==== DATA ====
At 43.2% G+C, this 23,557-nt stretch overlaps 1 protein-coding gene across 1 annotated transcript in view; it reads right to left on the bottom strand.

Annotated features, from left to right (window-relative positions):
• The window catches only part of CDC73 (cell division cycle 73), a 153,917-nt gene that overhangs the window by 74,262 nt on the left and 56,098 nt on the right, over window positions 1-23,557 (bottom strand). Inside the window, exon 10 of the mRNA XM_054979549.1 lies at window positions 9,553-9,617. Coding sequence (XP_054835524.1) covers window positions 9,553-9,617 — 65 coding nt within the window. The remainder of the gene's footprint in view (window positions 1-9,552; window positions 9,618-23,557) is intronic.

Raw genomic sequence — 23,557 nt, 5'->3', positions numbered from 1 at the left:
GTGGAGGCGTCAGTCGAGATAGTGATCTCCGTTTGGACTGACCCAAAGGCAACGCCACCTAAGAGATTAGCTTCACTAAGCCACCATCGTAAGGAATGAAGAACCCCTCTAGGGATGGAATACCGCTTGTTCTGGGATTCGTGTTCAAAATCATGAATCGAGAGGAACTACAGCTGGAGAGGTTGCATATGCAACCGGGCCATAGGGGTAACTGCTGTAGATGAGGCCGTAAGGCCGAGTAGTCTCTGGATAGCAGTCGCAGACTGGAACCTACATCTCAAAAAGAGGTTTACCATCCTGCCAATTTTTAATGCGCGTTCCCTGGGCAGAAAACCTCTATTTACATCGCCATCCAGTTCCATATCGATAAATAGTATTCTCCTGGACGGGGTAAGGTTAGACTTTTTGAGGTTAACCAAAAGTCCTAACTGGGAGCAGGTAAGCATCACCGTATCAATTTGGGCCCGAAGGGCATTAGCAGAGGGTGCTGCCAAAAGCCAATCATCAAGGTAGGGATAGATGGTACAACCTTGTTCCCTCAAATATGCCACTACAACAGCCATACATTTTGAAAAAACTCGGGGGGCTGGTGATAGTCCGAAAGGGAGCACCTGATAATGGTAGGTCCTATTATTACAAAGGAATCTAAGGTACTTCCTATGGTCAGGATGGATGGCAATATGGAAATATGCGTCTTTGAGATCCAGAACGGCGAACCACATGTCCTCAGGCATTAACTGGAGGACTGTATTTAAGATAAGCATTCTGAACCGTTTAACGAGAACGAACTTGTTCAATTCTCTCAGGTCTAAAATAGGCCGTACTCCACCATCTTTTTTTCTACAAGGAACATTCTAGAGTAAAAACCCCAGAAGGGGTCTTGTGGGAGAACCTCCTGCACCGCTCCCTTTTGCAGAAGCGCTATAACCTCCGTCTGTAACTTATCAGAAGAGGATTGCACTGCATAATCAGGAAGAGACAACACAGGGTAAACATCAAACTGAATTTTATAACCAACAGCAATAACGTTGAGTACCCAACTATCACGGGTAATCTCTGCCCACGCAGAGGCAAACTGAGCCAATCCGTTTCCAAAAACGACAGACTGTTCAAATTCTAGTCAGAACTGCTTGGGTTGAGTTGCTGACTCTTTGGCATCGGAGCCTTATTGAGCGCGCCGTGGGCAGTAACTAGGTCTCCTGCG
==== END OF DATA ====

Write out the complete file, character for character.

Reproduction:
At 43.2% G+C, this 23,557-nt stretch overlaps 1 protein-coding gene across 1 annotated transcript in view; it reads right to left on the bottom strand.

Annotated features, from left to right (window-relative positions):
• The window catches only part of CDC73 (cell division cycle 73), a 153,917-nt gene that overhangs the window by 74,262 nt on the left and 56,098 nt on the right, over window positions 1-23,557 (bottom strand). Inside the window, exon 10 of the mRNA XM_054979549.1 lies at window positions 9,553-9,617. Coding sequence (XP_054835524.1) covers window positions 9,553-9,617 — 65 coding nt within the window. The remainder of the gene's footprint in view (window positions 1-9,552; window positions 9,618-23,557) is intronic.

Raw genomic sequence — 23,557 nt, 5'->3', positions numbered from 1 at the left:
GTGGAGGCGTCAGTCGAGATAGTGATCTCCGTTTGGACTGACCCAAAGGCAACGCCACCTAAGAGATTAGCTTCACTAAGCCACCATCGTAAGGAATGAAGAACCCCTCTAGGGATGGAATACCGCTTGTTCTGGGATTCGTGTTCAAAATCATGAATCGAGAGGAACTACAGCTGGAGAGGTTGCATATGCAACCGGGCCATAGGGGTAACTGCTGTAGATGAGGCCGTAAGGCCGAGTAGTCTCTGGATAGCAGTCGCAGACTGGAACCTACATCTCAAAAAGAGGTTTACCATCCTGCCAATTTTTAATGCGCGTTCCCTGGGCAGAAAACCTCTATTTACATCGCCATCCAGTTCCATATCGATAAATAGTATTCTCCTGGACGGGGTAAGGTTAGACTTTTTGAGGTTAACCAAAAGTCCTAACTGGGAGCAGGTAAGCATCACCGTATCAATTTGGGCCCGAAGGGCATTAGCAGAGGGTGCTGCCAAAAGCCAATCATCAAGGTAGGGATAGATGGTACAACCTTGTTCCCTCAAATATGCCACTACAACAGCCATACATTTTGAAAAAACTCGGGGGGCTGGTGATAGTCCGAAAGGGAGCACCTGATAATGGTAGGTCCTATTATTACAAAGGAATCTAAGGTACTTCCTATGGTCAGGATGGATGGCAATATGGAAATATGCGTCTTTGAGATCCAGAACGGCGAACCACATGTCCTCAGGCATTAACTGGAGGACTGTATTTAAGATAAGCATTCTGAACCGTTTAACGAGAACGAACTTGTTCAATTCTCTCAGGTCTAAAATAGGCCGTACTCCACCATCTTTTTTTCTACAAGGAACATTCTAGAGTAAAAACCCCAGAAGGGGTCTTGTGGGAGAACCTCCTGCACCGCTCCCTTTTGCAGAAGCGCTATAACCTCCGTCTGTAACTTATCAGAAGAGGATTGCACTGCATAATCAGGAAGAGACAACACAGGGTAAACATCAAACTGAATTTTATAACCAACAGCAATAACGTTGAGTACCCAACTATCACGGGTAATCTCTGCCCACGCAGAGGCAAACTGAGCCAATCCGTTTCCAAAAACGACAGACTGTTCAAATTCTAGTCAGAACTGCTTGGGTTGAGTTGCTGACTCTTTGGCATCGGAGCCTTATTGAGCGCGCCGTGGGCAGTAACTAGGTCTCCTGCG